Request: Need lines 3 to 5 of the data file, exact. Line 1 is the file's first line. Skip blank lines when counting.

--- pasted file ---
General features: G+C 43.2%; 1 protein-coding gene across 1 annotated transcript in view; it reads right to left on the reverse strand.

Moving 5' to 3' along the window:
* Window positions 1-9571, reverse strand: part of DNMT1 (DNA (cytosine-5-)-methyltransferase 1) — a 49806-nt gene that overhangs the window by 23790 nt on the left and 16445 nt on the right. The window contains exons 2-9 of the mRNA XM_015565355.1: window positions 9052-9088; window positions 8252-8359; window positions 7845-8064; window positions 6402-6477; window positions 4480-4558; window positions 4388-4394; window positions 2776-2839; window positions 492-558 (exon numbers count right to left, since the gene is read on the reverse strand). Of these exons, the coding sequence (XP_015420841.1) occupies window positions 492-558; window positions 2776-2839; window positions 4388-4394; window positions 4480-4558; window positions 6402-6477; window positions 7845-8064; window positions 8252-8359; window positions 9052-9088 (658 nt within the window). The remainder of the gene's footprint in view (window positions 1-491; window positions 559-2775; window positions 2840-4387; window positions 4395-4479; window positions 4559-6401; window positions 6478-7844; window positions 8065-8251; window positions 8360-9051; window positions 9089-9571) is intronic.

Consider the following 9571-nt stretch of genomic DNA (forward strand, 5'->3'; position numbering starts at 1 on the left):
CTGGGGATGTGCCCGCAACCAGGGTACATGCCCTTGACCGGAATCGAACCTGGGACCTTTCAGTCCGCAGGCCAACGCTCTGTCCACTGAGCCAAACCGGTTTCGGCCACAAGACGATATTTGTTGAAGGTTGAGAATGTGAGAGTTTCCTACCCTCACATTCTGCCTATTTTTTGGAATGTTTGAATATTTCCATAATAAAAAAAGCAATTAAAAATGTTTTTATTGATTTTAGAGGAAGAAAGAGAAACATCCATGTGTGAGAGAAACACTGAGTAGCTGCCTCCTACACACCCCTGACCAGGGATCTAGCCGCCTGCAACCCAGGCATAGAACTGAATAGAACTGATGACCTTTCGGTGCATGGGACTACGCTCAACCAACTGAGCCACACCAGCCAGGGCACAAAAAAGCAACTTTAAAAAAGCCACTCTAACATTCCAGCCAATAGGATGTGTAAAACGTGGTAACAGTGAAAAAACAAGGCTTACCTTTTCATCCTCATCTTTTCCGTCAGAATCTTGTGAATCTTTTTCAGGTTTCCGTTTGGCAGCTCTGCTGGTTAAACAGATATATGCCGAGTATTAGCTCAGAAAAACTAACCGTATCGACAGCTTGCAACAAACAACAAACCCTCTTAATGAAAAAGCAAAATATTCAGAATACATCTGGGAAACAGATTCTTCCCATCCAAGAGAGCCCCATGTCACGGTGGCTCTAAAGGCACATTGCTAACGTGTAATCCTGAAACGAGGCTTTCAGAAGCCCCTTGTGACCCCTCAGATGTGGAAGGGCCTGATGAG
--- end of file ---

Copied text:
* Window positions 1-9571, reverse strand: part of DNMT1 (DNA (cytosine-5-)-methyltransferase 1) — a 49806-nt gene that overhangs the window by 23790 nt on the left and 16445 nt on the right. The window contains exons 2-9 of the mRNA XM_015565355.1: window positions 9052-9088; window positions 8252-8359; window positions 7845-8064; window positions 6402-6477; window positions 4480-4558; window positions 4388-4394; window positions 2776-2839; window positions 492-558 (exon numbers count right to left, since the gene is read on the reverse strand). Of these exons, the coding sequence (XP_015420841.1) occupies window positions 492-558; window positions 2776-2839; window positions 4388-4394; window positions 4480-4558; window positions 6402-6477; window positions 7845-8064; window positions 8252-8359; window positions 9052-9088 (658 nt within the window). The remainder of the gene's footprint in view (window positions 1-491; window positions 559-2775; window positions 2840-4387; window positions 4395-4479; window positions 4559-6401; window positions 6478-7844; window positions 8065-8251; window positions 8360-9051; window positions 9089-9571) is intronic.

Consider the following 9571-nt stretch of genomic DNA (forward strand, 5'->3'; position numbering starts at 1 on the left):
CTGGGGATGTGCCCGCAACCAGGGTACATGCCCTTGACCGGAATCGAACCTGGGACCTTTCAGTCCGCAGGCCAACGCTCTGTCCACTGAGCCAAACCGGTTTCGGCCACAAGACGATATTTGTTGAAGGTTGAGAATGTGAGAGTTTCCTACCCTCACATTCTGCCTATTTTTTGGAATGTTTGAATATTTCCATAATAAAAAAAGCAATTAAAAATGTTTTTATTGATTTTAGAGGAAGAAAGAGAAACATCCATGTGTGAGAGAAACACTGAGTAGCTGCCTCCTACACACCCCTGACCAGGGATCTAGCCGCCTGCAACCCAGGCATAGAACTGAATAGAACTGATGACCTTTCGGTGCATGGGACTACGCTCAACCAACTGAGCCACACCAGCCAGGGCACAAAAAAGCAACTTTAAAAAAGCCACTCTAACATTCCAGCCAATAGGATGTGTAAAACGTGGTAACAGTGAAAAAACAAGGCTTACCTTTTCATCCTCATCTTTTCCGTCAGAATCTTGTGAATCTTTTTCAGGTTTCCGTTTGGCAGCTCTGCTGGTTAAACAGATATATGCCGAGTATTAGCTCAGAAAAACTAACCGTATCGACAGCTTGCAACAAACAACAAACCCTCTTAATGAAAAAGCAAAATATTCAGAATACATCTGGGAAACAGATTCTTCCCATCCAAGAGAGCCCCATGTCACGGTGGCTCTAAAGGCACATTGCTAACGTGTAATCCTGAAACGAGGCTTTCAGAAGCCCCTTGTGACCCCTCAGATGTGGAAGGGCCTGATGAG